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Consult the state’s nurse practice act and the organization’s practice to determine which level of clinician may perform an artificial rupture of membranes (AROM).
Ensure that a practitioner is immediately available in the event an emergency related to the procedure occurs.
An AROM, or amniotomy, may be performed by a physician or an advanced practice registered nurse (APRN) for the purpose of shortening labor by stimulating the uterine contraction pattern. An AROM may be performed using a sterile, disposable plastic membrane perforator (Figure 1).undefined#ref4">4
An AROM should be performed only after the practitioner determines that the cervix is favorable for labor induction and when the fetal vertex is at a station that minimizes the opportunity for umbilical cord prolapse.4 Once the amniotic sac is ruptured, the amniotic fluid is allowed to drain slowly. If the fetal presenting part is well applied to the cervix, a small amount of fluid should be seen upon membrane release. An AROM may be performed alone or in combination with the administration of pharmacologic agents.
The nurse may provide the practitioner with sterile supplies, monitor the maternal and fetal responses to the AROM, and document the procedure and characteristics of the amniotic fluid. Abnormal characteristics of amniotic fluid include blood, meconium staining or meconium particulates, and signs of infection (chorioamnionitis) (e.g., foul odor, purulence). Amniotic fluid is normally clear with a mild musty odor. Small pieces of vernix may be observed; larger amounts of vernix in the fluid may suggest fetal prematurity. Green or muddy yellow meconium-stained fluid may indicate interruption of oxygenation to the fetus. Meconium-stained amniotic fluid may indicate the need for resuscitative measures for the newborn after delivery, such as positive pressure ventilation. Routine intubation for tracheal suction of newborns delivered through meconium-stained fluid is not recommended.5 Meconium may also be present if the fetus is in a breech position and the fetal abdomen is compressed.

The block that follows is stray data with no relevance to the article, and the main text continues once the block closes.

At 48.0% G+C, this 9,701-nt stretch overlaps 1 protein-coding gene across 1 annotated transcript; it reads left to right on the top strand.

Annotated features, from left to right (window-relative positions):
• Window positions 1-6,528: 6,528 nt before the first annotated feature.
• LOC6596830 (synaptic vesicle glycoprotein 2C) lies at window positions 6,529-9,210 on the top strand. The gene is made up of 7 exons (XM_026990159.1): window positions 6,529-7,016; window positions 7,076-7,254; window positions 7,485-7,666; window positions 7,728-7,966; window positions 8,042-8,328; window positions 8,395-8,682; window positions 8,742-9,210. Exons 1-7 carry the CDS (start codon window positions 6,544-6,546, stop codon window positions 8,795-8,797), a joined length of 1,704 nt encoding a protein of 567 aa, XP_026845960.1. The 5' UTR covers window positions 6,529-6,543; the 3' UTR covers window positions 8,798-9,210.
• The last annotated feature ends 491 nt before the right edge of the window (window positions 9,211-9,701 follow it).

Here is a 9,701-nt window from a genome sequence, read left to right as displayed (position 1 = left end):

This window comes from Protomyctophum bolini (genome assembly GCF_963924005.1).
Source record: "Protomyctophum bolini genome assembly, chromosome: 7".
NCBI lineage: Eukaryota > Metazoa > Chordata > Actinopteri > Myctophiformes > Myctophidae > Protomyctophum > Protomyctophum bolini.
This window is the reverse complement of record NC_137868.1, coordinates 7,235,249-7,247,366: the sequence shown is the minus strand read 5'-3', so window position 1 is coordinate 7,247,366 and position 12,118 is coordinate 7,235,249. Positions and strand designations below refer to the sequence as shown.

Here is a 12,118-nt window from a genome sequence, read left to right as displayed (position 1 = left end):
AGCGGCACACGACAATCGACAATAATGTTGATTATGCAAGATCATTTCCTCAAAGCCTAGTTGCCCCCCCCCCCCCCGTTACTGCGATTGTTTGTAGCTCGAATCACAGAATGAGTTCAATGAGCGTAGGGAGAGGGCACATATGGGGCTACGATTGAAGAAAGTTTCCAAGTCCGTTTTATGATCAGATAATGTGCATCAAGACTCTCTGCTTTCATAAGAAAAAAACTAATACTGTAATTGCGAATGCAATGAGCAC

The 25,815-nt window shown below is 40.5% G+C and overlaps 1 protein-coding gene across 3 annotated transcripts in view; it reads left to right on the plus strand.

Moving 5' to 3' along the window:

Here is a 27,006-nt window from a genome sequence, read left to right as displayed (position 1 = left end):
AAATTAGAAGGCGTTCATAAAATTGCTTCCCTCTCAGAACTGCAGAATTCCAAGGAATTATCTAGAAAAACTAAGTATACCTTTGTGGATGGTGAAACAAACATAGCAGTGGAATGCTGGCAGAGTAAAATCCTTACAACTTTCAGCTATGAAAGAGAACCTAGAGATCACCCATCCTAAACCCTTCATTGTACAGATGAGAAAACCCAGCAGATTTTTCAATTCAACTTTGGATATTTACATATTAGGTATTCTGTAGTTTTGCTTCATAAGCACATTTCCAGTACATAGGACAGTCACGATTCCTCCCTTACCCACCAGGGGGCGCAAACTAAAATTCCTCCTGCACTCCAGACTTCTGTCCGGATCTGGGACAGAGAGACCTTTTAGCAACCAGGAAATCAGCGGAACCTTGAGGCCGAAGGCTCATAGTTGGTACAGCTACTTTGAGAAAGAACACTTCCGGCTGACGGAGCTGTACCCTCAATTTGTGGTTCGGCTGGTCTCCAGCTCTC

Once the amniotic membranes rupture, a risk of intrauterine infection exists, and the risk increases with the duration of the membrane rupture.1 Antibiotics should be administered to a patient with intrapartum risk factors, such as when a rupture occurred more than 18 hours ago and Group Beta Streptococcus (GBS) culture results are unknown or indications of infection such as chorioamnionitis or pyelonephritis are noted.2 Contraindications to an AROM include active vaginal infections (e.g., genital herpes)3 because the recommended route of birth in a patient with that condition is cesarean delivery.
Risks resulting from an AROM include umbilical cord prolapse, umbilical cord compression, bleeding from an undiagnosed vasa previa, intra-amniotic infection, and placental abruption.4
Rationale: The fluid that drains after an AROM may soak the patient’s linens if adequate preparation is not made to absorb it.
Maintain aseptic technique throughout the procedure to avoid introducing pathogens into the uterus.
Rationale: FHR changes may indicate umbilical cord prolapse or cord compression.
Normal accelerations in FHR may occur during and after an AROM because of fetal scalp stimulation.
Rationale: Monitoring the amniotic fluid for signs of infection, blood, or meconium is critical when preparing for appropriate interventions at delivery.
Jozwiak, M. and others. (2012). Mechanical methods for induction of labour. Cochrane Database of Systematic Reviews, 3, Art. No.: CD001233. doi:10.1002/14651858.CD001233.pub2 (classic reference)*
Simpson, K.R. (2013). Cervical ripening and labor induction and augmentation: Practice monograph (4th ed.). Washington, DC: Association of Women’s Health, Obstetric and Neonatal Nurses.
*In these skills, a “classic” reference is a widely cited, standard work of established excellence that significantly affects current practice and may also represent the foundational research for practice.
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